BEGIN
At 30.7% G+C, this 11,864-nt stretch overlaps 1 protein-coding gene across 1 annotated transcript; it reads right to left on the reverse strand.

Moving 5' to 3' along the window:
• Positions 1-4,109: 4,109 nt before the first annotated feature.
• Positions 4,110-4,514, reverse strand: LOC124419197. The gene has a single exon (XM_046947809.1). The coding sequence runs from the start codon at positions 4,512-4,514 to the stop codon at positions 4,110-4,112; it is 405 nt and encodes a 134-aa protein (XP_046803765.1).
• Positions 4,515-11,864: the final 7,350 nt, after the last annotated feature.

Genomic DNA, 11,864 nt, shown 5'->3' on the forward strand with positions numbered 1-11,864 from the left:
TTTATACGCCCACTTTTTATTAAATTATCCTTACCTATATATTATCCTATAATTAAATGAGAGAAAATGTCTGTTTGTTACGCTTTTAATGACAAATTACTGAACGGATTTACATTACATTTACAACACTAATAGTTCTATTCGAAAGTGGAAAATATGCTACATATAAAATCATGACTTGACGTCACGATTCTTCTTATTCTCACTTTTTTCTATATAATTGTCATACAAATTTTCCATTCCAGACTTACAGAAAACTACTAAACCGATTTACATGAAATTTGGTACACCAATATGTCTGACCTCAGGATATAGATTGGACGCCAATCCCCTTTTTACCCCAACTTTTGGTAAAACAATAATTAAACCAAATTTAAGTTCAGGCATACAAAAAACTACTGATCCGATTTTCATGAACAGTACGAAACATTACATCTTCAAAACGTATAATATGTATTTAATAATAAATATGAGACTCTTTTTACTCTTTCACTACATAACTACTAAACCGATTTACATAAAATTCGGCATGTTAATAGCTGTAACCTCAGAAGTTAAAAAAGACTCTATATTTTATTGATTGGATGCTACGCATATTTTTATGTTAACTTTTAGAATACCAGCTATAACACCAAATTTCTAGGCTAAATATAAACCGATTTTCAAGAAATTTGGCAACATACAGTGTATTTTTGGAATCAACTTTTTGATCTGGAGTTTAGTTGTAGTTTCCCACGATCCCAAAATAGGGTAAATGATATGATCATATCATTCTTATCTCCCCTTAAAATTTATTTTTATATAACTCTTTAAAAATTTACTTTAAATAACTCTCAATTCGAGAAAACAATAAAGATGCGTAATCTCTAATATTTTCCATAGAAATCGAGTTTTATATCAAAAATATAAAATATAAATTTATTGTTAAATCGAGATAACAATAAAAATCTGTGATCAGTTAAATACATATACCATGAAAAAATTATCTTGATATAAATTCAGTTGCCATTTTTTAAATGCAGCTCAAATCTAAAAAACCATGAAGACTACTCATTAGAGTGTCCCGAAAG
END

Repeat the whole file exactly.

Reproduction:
At 30.7% G+C, this 11,864-nt stretch overlaps 1 protein-coding gene across 1 annotated transcript; it reads right to left on the reverse strand.

Moving 5' to 3' along the window:
• Positions 1-4,109: 4,109 nt before the first annotated feature.
• Positions 4,110-4,514, reverse strand: LOC124419197. The gene has a single exon (XM_046947809.1). The coding sequence runs from the start codon at positions 4,512-4,514 to the stop codon at positions 4,110-4,112; it is 405 nt and encodes a 134-aa protein (XP_046803765.1).
• Positions 4,515-11,864: the final 7,350 nt, after the last annotated feature.

Genomic DNA, 11,864 nt, shown 5'->3' on the forward strand with positions numbered 1-11,864 from the left:
TTTATACGCCCACTTTTTATTAAATTATCCTTACCTATATATTATCCTATAATTAAATGAGAGAAAATGTCTGTTTGTTACGCTTTTAATGACAAATTACTGAACGGATTTACATTACATTTACAACACTAATAGTTCTATTCGAAAGTGGAAAATATGCTACATATAAAATCATGACTTGACGTCACGATTCTTCTTATTCTCACTTTTTTCTATATAATTGTCATACAAATTTTCCATTCCAGACTTACAGAAAACTACTAAACCGATTTACATGAAATTTGGTACACCAATATGTCTGACCTCAGGATATAGATTGGACGCCAATCCCCTTTTTACCCCAACTTTTGGTAAAACAATAATTAAACCAAATTTAAGTTCAGGCATACAAAAAACTACTGATCCGATTTTCATGAACAGTACGAAACATTACATCTTCAAAACGTATAATATGTATTTAATAATAAATATGAGACTCTTTTTACTCTTTCACTACATAACTACTAAACCGATTTACATAAAATTCGGCATGTTAATAGCTGTAACCTCAGAAGTTAAAAAAGACTCTATATTTTATTGATTGGATGCTACGCATATTTTTATGTTAACTTTTAGAATACCAGCTATAACACCAAATTTCTAGGCTAAATATAAACCGATTTTCAAGAAATTTGGCAACATACAGTGTATTTTTGGAATCAACTTTTTGATCTGGAGTTTAGTTGTAGTTTCCCACGATCCCAAAATAGGGTAAATGATATGATCATATCATTCTTATCTCCCCTTAAAATTTATTTTTATATAACTCTTTAAAAATTTACTTTAAATAACTCTCAATTCGAGAAAACAATAAAGATGCGTAATCTCTAATATTTTCCATAGAAATCGAGTTTTATATCAAAAATATAAAATATAAATTTATTGTTAAATCGAGATAACAATAAAAATCTGTGATCAGTTAAATACATATACCATGAAAAAATTATCTTGATATAAATTCAGTTGCCATTTTTTAAATGCAGCTCAAATCTAAAAAACCATGAAGACTACTCATTAGAGTGTCCCGAAAG